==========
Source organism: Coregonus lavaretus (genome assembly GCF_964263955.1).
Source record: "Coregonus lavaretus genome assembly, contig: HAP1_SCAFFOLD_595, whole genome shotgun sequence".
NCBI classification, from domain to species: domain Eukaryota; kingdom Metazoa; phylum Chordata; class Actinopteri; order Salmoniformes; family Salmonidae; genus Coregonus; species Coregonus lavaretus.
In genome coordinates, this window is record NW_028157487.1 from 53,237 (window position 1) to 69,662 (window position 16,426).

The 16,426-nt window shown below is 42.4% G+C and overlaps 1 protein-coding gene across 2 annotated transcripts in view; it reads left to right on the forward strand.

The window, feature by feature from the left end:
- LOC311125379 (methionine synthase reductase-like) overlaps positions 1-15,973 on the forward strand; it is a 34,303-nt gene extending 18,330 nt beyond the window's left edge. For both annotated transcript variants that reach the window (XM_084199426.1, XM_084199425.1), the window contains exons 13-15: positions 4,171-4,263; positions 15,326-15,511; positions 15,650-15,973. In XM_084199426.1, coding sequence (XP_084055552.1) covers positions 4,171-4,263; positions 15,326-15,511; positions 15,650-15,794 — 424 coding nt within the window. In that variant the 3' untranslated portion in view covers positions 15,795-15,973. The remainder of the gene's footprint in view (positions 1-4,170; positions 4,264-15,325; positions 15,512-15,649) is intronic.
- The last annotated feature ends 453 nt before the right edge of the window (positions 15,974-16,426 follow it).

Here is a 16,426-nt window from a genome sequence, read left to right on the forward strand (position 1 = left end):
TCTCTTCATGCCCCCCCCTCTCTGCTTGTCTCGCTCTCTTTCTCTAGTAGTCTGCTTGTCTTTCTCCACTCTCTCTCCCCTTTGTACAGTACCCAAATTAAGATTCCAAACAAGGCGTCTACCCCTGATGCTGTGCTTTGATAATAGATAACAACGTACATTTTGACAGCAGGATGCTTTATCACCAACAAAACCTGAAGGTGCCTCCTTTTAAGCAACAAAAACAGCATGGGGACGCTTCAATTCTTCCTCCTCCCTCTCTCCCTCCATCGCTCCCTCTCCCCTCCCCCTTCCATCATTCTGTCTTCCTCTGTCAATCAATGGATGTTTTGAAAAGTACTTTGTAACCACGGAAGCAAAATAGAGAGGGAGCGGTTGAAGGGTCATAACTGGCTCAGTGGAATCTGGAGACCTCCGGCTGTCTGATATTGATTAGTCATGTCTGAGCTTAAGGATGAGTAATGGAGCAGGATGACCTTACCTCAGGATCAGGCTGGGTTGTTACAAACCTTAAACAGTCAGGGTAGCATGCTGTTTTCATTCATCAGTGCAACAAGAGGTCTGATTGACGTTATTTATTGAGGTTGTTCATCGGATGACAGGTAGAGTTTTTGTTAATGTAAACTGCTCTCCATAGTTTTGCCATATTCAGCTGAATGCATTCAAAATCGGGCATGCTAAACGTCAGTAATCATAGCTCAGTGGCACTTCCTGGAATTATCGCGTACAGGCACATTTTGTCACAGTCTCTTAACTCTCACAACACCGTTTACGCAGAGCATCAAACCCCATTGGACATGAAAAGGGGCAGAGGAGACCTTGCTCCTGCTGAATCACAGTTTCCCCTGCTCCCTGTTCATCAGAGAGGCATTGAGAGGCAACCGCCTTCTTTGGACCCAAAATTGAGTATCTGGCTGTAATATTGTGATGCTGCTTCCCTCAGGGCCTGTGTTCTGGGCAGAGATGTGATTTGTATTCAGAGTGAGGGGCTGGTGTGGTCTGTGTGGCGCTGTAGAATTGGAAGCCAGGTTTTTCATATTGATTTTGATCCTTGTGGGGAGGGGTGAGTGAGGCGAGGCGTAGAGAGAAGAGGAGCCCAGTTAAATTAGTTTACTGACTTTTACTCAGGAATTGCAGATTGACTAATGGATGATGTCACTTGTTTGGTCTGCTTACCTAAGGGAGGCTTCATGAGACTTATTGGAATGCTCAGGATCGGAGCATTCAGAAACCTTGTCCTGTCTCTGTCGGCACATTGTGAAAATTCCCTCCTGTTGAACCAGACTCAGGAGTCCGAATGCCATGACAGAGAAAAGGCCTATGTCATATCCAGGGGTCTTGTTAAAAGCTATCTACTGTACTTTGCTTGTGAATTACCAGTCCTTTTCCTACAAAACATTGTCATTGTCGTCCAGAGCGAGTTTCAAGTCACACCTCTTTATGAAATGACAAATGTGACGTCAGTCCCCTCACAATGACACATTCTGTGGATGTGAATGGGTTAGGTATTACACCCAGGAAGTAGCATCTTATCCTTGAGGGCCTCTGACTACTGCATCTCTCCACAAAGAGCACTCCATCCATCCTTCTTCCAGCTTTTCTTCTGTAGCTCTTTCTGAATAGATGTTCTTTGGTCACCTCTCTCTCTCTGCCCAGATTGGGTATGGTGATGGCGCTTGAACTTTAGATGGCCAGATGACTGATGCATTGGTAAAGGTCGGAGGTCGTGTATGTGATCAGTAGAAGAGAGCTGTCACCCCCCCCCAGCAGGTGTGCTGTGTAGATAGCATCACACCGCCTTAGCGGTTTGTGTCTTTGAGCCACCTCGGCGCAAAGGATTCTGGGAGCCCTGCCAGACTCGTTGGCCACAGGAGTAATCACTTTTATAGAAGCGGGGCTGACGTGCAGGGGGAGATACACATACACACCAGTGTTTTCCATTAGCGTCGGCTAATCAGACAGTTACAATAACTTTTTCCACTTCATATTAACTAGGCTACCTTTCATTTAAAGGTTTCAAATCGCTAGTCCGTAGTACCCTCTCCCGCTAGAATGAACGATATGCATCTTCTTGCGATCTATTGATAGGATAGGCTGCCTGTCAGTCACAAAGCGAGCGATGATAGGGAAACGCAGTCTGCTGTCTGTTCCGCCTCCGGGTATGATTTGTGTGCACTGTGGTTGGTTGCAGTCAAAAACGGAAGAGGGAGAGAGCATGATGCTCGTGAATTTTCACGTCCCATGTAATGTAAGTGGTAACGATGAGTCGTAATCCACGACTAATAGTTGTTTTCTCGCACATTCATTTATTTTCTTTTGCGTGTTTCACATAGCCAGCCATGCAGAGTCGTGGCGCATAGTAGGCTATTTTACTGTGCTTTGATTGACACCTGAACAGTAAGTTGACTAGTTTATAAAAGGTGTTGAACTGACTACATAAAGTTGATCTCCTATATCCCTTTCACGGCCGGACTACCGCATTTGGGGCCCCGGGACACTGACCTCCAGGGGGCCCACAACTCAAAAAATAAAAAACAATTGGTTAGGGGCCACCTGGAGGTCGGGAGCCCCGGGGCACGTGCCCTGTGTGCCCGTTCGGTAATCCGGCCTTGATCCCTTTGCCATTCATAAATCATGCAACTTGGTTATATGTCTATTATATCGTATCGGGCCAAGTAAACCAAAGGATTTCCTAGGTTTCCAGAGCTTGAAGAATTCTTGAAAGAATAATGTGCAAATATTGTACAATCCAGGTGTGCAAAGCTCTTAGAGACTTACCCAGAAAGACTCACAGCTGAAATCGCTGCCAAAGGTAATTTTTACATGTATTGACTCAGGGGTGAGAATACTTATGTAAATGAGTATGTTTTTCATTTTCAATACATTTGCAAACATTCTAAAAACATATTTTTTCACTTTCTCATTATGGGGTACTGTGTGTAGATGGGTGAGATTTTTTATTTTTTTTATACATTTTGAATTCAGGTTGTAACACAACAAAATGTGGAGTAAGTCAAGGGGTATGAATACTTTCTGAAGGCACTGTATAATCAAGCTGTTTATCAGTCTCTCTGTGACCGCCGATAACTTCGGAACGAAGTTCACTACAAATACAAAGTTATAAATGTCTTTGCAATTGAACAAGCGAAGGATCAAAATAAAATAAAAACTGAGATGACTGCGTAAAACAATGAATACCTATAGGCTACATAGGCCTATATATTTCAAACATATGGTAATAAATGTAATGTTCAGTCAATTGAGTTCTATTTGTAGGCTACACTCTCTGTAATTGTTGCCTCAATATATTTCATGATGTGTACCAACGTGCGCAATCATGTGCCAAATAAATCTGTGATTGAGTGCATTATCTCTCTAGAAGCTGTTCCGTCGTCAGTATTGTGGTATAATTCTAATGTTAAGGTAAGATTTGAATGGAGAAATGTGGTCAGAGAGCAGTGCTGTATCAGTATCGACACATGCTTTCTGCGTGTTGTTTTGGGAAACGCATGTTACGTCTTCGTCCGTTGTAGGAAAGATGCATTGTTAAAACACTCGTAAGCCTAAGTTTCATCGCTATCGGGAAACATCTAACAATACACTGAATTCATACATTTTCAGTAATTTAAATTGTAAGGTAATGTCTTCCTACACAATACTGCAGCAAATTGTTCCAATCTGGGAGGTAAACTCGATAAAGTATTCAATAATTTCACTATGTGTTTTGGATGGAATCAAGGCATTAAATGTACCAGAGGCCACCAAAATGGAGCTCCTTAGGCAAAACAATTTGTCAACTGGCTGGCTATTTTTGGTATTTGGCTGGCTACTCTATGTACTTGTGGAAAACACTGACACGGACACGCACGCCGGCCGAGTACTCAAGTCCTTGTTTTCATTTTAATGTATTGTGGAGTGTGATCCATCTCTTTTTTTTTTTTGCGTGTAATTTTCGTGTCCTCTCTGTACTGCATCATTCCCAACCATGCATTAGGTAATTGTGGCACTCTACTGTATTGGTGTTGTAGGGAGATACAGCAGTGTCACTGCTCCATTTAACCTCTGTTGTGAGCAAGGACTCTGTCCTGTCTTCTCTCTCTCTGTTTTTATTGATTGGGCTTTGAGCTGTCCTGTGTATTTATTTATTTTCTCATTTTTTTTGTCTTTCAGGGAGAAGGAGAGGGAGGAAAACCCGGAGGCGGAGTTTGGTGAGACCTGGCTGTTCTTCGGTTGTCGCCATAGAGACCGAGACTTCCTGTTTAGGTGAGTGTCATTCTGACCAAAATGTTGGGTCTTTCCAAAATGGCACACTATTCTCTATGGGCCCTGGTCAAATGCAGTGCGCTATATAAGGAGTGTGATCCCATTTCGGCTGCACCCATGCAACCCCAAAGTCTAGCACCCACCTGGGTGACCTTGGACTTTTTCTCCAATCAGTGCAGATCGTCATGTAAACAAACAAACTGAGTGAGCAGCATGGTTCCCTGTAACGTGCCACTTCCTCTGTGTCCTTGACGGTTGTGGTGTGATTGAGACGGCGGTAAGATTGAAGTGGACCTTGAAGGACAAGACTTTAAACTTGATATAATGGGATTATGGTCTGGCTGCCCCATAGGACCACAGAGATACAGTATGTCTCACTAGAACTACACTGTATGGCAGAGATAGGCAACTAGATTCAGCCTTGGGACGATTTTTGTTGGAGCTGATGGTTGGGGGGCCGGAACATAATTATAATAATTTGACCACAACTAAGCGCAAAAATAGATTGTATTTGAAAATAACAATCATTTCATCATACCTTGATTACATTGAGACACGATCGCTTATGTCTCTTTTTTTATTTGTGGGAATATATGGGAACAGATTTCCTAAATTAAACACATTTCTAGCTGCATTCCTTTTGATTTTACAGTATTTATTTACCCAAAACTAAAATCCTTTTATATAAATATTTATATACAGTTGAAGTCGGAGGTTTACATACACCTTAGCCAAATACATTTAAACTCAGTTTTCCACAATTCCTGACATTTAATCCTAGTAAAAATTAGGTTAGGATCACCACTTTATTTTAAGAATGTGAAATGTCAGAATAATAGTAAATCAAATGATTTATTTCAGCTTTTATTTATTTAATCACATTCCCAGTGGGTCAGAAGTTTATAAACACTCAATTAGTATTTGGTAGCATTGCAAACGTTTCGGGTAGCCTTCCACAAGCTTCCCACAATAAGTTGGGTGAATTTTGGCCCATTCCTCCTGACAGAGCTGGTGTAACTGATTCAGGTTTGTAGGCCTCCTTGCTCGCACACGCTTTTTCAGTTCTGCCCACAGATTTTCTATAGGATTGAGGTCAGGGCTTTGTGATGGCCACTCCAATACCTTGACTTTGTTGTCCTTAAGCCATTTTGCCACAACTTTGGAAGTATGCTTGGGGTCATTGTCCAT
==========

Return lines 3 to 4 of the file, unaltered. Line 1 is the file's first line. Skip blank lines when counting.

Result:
NCBI classification, from domain to species: domain Eukaryota; kingdom Metazoa; phylum Chordata; class Actinopteri; order Salmoniformes; family Salmonidae; genus Coregonus; species Coregonus lavaretus.
In genome coordinates, this window is record NW_028157487.1 from 53,237 (window position 1) to 69,662 (window position 16,426).